“Another record year for index funds.”
“New high for passive fund inflows.”
Stop me if you’ve seen these headlines before. Yes, fee pressures are playing their part, as has the increasing impact of fiduciary responsibilities. But there’s no denying that investing—specifically asset allocation—looks a lot different today than it has in the past.
Advisors and portfolio builders regularly balance growth and value, stocks and bonds, international and domestic, and now the competing roles of active and passive. Do we really understand the behavioral differences between the two?
What I outline below is not a case for active management or against index tracking, but instead simply a case to modernize portfolio diversification and truly understand the drivers of portfolio performance. To do this, we’ll look at a statistical tool known as average pairwise correlation. That is, measuring the behavior of all stocks in a universe in relation to one another.
For those of us who grew up in the upper Midwest, “pairwise” may be a familiar term. College hockey uses pairwise rankings to compare teams that may or may not play one another in a season using a collection of stats like record against common opponents and strength of schedule. It helps predict which of two teams would win in a hypothetical head-to-head matchup. Average pairwise correlation is similar in that it possesses predictive power, describing the relationship between all teams (stocks) in a league (index). Lower correlation means the teams are behaving differently enough to make it easy to discern which team has a better chance of winning. On the flip side, higher correlation represents parity, making it more difficult to predict the winner.
When we apply average pairwise correlation to the world of investing, we’re looking at the relationship between stocks in a universe, or index. Using the same logic, higher correlation shows that the individual stocks in an index are more or less moving together. Could be up or down, but together, without explanation. All stocks are “winners” or all stocks are “losers” and there isn’t much difference in returns if you’re holding stock A or stock B—oftentimes despite one company’s better fundamentals. In this environment, indexing works well. Your low-cost, index-tracking ETF will provide broad exposure to an asset class, and you’ll feel fine knowing that whether the index goes up or down, there isn’t much space for a replacement fund to add value. In other words, it is difficult for an active manager to beat the market when all stocks are moving together indiscriminately.
When average pairwise correlation among stocks is low, it shows that the stocks in an index are moving more independently of one another—perhaps driven by company fundamentals. This dispersion of returns makes it easier to discern the “winners” from the “losers.” In this environment, active management has the upper hand; the differences in stock performance are easily explained and the less attractive stocks can intentionally be excluded from a portfolio—or at least underweighted.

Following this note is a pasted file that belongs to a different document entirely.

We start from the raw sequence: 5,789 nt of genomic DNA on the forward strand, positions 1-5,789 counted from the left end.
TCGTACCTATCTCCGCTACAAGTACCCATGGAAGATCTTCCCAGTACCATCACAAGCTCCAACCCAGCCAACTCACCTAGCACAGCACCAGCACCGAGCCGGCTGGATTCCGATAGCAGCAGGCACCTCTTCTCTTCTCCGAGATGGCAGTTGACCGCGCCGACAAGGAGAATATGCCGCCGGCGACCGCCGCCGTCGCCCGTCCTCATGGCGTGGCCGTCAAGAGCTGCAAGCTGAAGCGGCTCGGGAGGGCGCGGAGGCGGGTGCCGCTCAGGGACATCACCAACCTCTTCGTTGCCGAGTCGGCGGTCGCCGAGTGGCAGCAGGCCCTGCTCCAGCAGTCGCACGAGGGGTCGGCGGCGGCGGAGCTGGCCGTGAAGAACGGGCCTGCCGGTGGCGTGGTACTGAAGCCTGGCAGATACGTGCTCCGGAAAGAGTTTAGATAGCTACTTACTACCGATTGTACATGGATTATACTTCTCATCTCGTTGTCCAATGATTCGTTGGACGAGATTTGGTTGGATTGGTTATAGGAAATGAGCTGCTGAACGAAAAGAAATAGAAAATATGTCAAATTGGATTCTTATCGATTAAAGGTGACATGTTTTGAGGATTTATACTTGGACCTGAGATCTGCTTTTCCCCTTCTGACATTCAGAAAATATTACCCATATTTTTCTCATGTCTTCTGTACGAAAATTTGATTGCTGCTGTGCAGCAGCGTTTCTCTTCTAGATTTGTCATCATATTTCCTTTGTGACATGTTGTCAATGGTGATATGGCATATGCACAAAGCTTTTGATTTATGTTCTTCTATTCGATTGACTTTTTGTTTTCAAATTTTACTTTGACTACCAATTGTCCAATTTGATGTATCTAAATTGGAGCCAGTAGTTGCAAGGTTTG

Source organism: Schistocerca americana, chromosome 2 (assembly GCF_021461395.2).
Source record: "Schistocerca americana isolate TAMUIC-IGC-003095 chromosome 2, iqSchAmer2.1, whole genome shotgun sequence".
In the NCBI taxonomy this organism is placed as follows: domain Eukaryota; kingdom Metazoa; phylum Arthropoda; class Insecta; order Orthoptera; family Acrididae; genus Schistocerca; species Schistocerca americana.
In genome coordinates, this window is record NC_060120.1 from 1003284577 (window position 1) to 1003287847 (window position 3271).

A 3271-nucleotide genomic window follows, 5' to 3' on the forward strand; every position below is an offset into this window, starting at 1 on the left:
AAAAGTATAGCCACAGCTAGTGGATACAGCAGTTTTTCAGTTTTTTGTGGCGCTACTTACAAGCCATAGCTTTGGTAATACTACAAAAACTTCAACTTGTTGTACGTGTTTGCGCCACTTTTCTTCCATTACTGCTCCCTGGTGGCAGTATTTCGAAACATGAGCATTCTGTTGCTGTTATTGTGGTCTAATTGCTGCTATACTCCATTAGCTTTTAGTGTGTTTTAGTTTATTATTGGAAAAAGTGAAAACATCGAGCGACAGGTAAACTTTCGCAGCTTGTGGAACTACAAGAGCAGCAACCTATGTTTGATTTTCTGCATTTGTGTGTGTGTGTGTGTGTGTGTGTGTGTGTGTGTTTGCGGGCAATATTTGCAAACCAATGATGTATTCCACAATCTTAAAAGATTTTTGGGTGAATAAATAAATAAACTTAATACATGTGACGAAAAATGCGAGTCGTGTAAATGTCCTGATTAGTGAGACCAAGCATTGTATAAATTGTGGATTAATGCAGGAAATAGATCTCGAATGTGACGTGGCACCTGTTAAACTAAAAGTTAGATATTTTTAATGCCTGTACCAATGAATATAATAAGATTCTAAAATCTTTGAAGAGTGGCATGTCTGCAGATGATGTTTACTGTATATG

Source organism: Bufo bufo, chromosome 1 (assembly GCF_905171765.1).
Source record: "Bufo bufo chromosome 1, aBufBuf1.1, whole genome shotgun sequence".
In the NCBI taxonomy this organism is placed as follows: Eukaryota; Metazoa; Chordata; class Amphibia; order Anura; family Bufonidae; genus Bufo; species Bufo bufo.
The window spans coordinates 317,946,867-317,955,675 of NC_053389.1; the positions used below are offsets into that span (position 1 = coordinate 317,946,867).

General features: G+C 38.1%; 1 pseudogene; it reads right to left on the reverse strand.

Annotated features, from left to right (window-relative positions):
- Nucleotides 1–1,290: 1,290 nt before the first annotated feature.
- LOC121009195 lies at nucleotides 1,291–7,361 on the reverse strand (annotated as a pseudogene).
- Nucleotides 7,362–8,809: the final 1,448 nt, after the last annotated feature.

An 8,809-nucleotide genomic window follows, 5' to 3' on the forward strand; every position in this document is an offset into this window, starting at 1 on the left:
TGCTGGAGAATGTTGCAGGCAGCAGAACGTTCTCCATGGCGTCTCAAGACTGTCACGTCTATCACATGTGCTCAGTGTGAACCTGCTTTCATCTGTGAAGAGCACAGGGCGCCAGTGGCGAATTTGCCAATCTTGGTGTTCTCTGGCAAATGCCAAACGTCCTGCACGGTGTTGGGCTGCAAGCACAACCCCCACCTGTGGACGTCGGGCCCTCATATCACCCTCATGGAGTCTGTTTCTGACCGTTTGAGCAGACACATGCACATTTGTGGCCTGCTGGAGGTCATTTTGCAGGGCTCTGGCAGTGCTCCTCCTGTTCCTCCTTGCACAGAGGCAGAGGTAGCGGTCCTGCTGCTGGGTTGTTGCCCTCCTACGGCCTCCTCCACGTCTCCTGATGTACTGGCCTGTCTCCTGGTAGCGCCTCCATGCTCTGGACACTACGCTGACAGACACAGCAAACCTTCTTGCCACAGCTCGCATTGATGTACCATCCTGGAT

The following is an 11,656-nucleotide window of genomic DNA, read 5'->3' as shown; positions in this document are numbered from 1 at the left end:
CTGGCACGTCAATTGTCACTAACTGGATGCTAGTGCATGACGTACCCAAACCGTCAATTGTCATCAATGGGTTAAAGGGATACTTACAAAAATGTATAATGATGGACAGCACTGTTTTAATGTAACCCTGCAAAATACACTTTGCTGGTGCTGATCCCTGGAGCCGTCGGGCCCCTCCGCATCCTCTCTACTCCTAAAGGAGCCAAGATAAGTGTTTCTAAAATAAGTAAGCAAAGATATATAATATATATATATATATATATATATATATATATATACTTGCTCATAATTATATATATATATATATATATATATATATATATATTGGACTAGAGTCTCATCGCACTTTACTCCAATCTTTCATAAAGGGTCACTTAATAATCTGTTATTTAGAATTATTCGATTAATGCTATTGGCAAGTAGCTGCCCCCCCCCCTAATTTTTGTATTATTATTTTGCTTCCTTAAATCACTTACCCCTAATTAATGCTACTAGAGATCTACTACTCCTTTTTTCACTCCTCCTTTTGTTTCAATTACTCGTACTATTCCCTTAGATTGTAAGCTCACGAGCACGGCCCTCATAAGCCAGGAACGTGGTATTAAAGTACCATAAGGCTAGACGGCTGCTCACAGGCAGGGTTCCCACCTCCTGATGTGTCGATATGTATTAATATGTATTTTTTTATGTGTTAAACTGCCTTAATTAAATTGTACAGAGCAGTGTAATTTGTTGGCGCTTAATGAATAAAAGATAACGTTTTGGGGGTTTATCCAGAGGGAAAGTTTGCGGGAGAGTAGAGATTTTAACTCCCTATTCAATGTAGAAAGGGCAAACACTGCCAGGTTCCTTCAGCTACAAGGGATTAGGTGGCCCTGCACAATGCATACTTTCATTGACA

Here’s what the average pairwise correlation in the U.S. equity market has looked like since 2008, with the dotted line representing the 20-year average of 0.20. You’ll see that for the better part of the past decade, the correlation of stocks in the S&P 500® has hovered above its 20-year average.
Looking at the most recent period, the following stats can be observed by examining the average pairwise correlation with active fund performance:
- During the period between August 2015 and June 2016 (shaded in red), when the average correlation spiked, a majority of actively managed large-cap funds (51%) outperformed their respective indices in just one of 11 months.
- In the 19 months that followed (green), when the average correlation dropped, there were 12 such months, with an average of 55% of actively managed funds outperforming their respective indices in those months.1
In fact, since the beginning of 2017, the correlation structures have been breaking down across many relationships in the market, including style factors, sectors and indices.
Of course, average pairwise correlation is just one factor to consider when building a portfolio. It is not the end- all-be-all for deciding between an active or passive fund, or what may be right for an individual client. But it should help bring awareness to the underlying behavior of a particular approach. When I’m out in the field, meeting with advisors and portfolio builders, it’s not uncommon that I hear an advisor questioning how much investment exposure matters, or if beta exposure is more important. If a niche strategy that behaves in a specific manner is appropriate for a particular client, or if broad market exposure is better.
I am of the belief, as are many of my colleagues in the industry, that there is a place for both active and passive funds in portfolio construction. Active and passive can complement one another, and average pairwise correlation is a discrete statistic that proves this.
As an asset allocator, if you believe in diversification, you’ll understand that active and passive are styles that go in and out of favor just as growth and value, large-cap and small, international and domestic, and so on. When stocks in an index are not correlated, there are dislocations that an active manager can capitalize on. Just like the conviction level of predicting my Minnesota Gophers will beat the Wisconsin Badgers in hockey.
1 Large-cap blend funds were compared to the Russell 1000® Index; large-cap value funds were compared to the Russell 1000® Value Index; large-cap growth funds were compared to the Russell 1000® Growth Index.